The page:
Three ways with chardonnay
How do you prefer your salmon — oven-baked, steamed or smoked? Or perhaps raw, as sashimi?
All taste very different. So it is with chardonnay. The wine can taste completely different according to where the grapes were grown, the way the juice was extracted, prepared for fermentation, fermented, matured, and many other variables.
To say “I don’t like chardonnay” is to invite the retort: “What kind of chardonnay don’t you like?”
Some chardonnays are barrel fermented, some (usually cheaper ones) see no oak at all. Some have a lot of new oak, some only older barrels. Some are put through a malolactic fermentation to add complexity and textural richness, and to reduce acidity; many Australian winemakers deliberately prevent the ‘malo’ in order to retain natural acidity.
Here are three Margaret River chardonnays that taste very different because of the locality where the grapes were grown, and/or the way they were handled by the winemaker.
This wine, the cheapest of Glenn Goodall’s five Xanadu chardonnays, was mostly barrel-fermented but almost all the barrels were old, in order to minimise oak flavour pick-up. Malolactic fermentation was prevented, to optimise natural acidity and retain fruit and freshness. The wine tastes so delicately oaked it could almost pass for an unwooded chardonnay. A superb fruit-driven style, with herb and citrus aromas, and no obvious lees, malolactic or oak characters (although it was matured on yeast lees for extra texture), its palate has a rapier-like thrust with great focus and bracing acidity. The low 12.5% alcohol is part of the fresh, delicate style. It would go with more subtle fish dishes. (AUD $18)
SRS means ‘sub-regional series’, in this case, the southern district of Wallcliffe, which is cooler than Wilyabrup or Yallingup further north. This type of fruit suits the finer style favoured by winemaker Cliff Royle. He also blocks the malolactic as he believes Margaret River chardonnay has “enough weight and texture”, and doesn’t need acid-reduction (indeed, he likes to avoid adding acid, which would be needed following a ‘malo’).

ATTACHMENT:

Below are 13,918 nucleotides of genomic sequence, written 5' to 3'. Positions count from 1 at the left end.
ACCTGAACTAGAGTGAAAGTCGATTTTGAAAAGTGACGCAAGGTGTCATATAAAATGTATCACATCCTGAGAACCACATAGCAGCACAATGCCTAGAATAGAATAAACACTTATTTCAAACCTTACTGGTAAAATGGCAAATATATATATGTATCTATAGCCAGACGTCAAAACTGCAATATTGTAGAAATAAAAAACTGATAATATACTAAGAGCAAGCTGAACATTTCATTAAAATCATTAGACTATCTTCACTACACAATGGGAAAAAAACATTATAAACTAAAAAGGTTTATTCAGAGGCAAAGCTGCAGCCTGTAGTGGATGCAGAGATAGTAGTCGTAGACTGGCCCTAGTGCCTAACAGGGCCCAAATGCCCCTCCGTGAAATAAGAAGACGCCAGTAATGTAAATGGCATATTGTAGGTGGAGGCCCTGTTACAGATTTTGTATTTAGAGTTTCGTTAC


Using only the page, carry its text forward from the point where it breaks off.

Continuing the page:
The wine is a lean, nervy, taut style typical of this maker. If any Australian chardonnay can be said to be mineral, this can. It smells of rock, or struck-flint, which is a complex sulfide character. But this wine has more than enough fruit to balance it – mainly grapefruit and other citrus nuances. It was barrel fermented in 100% new oak, but because of the fruit intensity, oak doesn’t dominate. The wine is very precise, intense and complex. It cries out for West Australian marron or crayfish. (AUD $58)
Wilyabrup is a warmer district, famous for its cabernet, so tends to produce a bigger style of chardonnay. This is somewhat old-fashioned and shows plenty of oak and malolactic (butter; butterscotch) characters, full-body and forward-development in its medium yellow colour and rich palate. There are honey, butterscotch and toasty oak aromas and flavours. It has a broad, bulky palate with richness and grip. It’s what winemakers call a more ‘worked’ style, thanks to malolactic, a high proportion of new oak (nearly 50%) and what seems like an oxidative approach to winemaking and maturation.
This style goes well with hearty food, such as richly-sauced roast chicken or chicken satays. (AUD $65)
Vive la différence!